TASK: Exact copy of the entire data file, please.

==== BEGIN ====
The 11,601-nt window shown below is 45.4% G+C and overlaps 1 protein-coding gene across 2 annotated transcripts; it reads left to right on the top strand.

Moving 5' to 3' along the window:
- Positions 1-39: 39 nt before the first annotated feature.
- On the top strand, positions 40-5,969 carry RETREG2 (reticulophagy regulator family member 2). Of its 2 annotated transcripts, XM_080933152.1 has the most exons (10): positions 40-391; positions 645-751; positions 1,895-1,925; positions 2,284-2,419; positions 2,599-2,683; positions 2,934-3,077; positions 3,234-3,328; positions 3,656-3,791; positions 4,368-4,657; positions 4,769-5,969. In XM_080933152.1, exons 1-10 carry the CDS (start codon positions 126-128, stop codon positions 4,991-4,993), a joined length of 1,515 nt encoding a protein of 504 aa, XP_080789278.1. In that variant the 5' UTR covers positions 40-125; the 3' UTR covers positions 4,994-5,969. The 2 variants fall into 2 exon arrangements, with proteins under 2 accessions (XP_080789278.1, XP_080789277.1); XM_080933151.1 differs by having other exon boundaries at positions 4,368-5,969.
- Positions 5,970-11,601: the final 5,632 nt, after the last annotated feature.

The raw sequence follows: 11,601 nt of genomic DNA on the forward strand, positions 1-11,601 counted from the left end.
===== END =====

The 11,601-nt window shown below is 45.4% G+C and overlaps 1 protein-coding gene across 2 annotated transcripts; it reads left to right on the top strand.

Moving 5' to 3' along the window:
- Positions 1-39: 39 nt before the first annotated feature.
- On the top strand, positions 40-5,969 carry RETREG2 (reticulophagy regulator family member 2). Of its 2 annotated transcripts, XM_080933152.1 has the most exons (10): positions 40-391; positions 645-751; positions 1,895-1,925; positions 2,284-2,419; positions 2,599-2,683; positions 2,934-3,077; positions 3,234-3,328; positions 3,656-3,791; positions 4,368-4,657; positions 4,769-5,969. In XM_080933152.1, exons 1-10 carry the CDS (start codon positions 126-128, stop codon positions 4,991-4,993), a joined length of 1,515 nt encoding a protein of 504 aa, XP_080789278.1. In that variant the 5' UTR covers positions 40-125; the 3' UTR covers positions 4,994-5,969. The 2 variants fall into 2 exon arrangements, with proteins under 2 accessions (XP_080789278.1, XP_080789277.1); XM_080933151.1 differs by having other exon boundaries at positions 4,368-5,969.
- Positions 5,970-11,601: the final 5,632 nt, after the last annotated feature.

The raw sequence follows: 11,601 nt of genomic DNA on the forward strand, positions 1-11,601 counted from the left end.